WordPress Digest #26

This bi-weekly serves to inform and enlighten our minds on latest happenings in the sprawling countryside we call WordPress-land. WP Digest is 1 year old! In WordPress-land, birthdays are celebrated by burning effigies of all those who have wronged you in the previous year.

Release News

  • PHP 7 will become the minimum recommended version in WordPress 4.8. This should give theme and plugin developers time to update their code, but we all know they’ll just wait till the last minute anyway.
  • I’ve talked ad nauseam about the features coming in WP 4.6, but there are additional updates that I haven’t really mentioned, like persistent comment cache and enhanced meta registration. Not sure what those are? Look at the full WP 4.6 Field Guide to get a rundown on everything. Or you could just download the release candidate and give it a whirl.
  • WordPress for Android v5.6 is now available. I pinged my Android App Content Expert to get his thoughts on the new features but still haven’t heard back.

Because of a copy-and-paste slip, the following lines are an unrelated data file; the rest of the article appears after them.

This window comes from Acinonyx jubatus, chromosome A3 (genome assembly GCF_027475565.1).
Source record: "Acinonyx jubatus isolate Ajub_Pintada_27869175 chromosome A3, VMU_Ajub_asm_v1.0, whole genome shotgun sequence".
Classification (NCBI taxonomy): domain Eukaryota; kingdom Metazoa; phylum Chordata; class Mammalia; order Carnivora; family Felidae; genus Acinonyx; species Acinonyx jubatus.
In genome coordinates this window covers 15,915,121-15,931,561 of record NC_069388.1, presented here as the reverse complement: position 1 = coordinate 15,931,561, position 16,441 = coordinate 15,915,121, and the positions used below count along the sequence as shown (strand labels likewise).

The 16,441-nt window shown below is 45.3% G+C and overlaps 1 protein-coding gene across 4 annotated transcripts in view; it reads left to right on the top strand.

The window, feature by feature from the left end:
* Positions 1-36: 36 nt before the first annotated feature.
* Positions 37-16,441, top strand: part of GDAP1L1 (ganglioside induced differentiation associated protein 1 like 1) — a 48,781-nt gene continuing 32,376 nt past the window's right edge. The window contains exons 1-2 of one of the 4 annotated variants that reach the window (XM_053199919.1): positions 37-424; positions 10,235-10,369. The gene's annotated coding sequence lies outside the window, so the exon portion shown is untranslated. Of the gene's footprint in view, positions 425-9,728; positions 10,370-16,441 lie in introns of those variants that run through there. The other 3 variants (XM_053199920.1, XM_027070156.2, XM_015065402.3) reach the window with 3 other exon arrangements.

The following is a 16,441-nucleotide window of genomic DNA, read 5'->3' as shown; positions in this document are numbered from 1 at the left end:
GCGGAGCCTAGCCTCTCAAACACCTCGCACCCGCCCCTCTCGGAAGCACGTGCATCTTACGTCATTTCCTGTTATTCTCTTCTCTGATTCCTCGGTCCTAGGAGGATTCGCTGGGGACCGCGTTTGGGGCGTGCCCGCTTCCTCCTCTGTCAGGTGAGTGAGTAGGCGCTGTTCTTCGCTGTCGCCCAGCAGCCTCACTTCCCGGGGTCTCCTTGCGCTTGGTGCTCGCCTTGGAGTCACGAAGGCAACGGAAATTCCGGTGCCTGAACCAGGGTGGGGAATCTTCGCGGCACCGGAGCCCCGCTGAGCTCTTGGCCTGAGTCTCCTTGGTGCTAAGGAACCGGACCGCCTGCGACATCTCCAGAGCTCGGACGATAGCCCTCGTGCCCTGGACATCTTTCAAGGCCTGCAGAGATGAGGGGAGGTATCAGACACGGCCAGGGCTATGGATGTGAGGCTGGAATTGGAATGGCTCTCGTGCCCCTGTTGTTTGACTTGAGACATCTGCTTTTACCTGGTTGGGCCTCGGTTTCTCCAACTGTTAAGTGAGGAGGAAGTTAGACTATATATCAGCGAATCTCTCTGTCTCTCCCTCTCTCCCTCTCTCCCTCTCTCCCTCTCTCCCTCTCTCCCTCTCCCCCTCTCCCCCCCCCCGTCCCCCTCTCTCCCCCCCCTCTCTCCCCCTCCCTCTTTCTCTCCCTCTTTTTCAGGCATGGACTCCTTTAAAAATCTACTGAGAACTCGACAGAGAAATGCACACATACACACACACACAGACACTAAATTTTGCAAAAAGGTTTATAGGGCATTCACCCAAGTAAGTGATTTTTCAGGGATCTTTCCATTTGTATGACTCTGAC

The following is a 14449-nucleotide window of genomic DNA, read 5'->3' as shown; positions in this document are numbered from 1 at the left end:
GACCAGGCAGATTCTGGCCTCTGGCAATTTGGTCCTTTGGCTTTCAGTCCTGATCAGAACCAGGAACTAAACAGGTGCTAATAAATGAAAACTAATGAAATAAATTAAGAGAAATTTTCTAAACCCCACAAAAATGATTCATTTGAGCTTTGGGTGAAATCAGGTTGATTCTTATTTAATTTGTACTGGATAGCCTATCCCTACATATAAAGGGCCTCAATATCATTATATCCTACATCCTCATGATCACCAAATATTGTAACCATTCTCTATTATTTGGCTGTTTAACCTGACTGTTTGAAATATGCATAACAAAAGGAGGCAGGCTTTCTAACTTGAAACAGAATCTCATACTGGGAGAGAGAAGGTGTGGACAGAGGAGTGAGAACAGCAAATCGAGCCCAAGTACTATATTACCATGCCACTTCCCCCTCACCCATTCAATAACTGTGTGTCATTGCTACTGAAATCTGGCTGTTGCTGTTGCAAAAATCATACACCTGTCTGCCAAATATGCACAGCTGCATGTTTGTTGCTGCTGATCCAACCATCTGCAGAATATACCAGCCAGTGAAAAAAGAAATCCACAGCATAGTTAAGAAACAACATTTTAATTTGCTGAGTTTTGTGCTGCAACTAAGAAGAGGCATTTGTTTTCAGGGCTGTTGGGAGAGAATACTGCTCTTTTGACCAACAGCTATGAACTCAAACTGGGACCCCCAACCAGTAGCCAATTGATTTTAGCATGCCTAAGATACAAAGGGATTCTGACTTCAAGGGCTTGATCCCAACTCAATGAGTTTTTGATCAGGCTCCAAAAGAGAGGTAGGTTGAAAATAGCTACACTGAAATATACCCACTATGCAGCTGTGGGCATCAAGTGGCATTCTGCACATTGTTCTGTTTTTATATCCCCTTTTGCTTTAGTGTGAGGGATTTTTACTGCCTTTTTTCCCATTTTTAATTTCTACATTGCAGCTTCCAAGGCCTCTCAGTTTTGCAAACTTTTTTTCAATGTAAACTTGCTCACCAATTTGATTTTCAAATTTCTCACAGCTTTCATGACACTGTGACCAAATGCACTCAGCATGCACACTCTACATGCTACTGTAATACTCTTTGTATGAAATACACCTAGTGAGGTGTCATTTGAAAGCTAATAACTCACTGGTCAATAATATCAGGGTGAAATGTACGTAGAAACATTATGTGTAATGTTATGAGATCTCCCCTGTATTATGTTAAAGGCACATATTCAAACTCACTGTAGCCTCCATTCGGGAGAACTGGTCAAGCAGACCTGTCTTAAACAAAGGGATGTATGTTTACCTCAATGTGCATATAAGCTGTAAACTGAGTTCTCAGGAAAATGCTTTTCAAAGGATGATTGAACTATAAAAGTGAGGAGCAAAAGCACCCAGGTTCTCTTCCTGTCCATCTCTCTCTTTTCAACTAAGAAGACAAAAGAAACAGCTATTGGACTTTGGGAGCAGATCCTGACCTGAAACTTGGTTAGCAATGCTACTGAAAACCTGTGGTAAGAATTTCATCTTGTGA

Extending WordPress

  • What’s better than streamlining your dev process by using the command line instead of a GUI? Using a GUI to generate your commands… wait… what? WP-CLI GUI does just that. Weird.
  • WooCommerce now has an official plugin for integration with Square for payment processing and syncing products and inventory.

WP Drama

The dirty side of dev.

  • Discussions as to whether WordPress should throw its market share weight around and force web hosts to upgrade to PHP7 have been mostly cordial, but also have gotten a little spicy (boi). A particular twitter conversation had some juicy bits including one from WordPress co-founder Matt Mullenweg that read, “@perezbox @Rarst shallow article: straw man assumptions and arguments, poor understanding of hosting ecosystem, faux controversial ending.” ¡Ay, caramba!


I don’t know where to file this crap.

  • Summer of Pwnage, an unfortunately named Dutch community program for anyone interested in software security is taking aim at WordPress for it’s current bug-hunting event. So far they have discovered a slew of vulnerabilities in WordPress plugins, including many well-supported, popular ones like WooCommerce and Ninja Forms (which have already been patched by the plugin developers).

That’s all for now. Check back in two weeks for another rundown.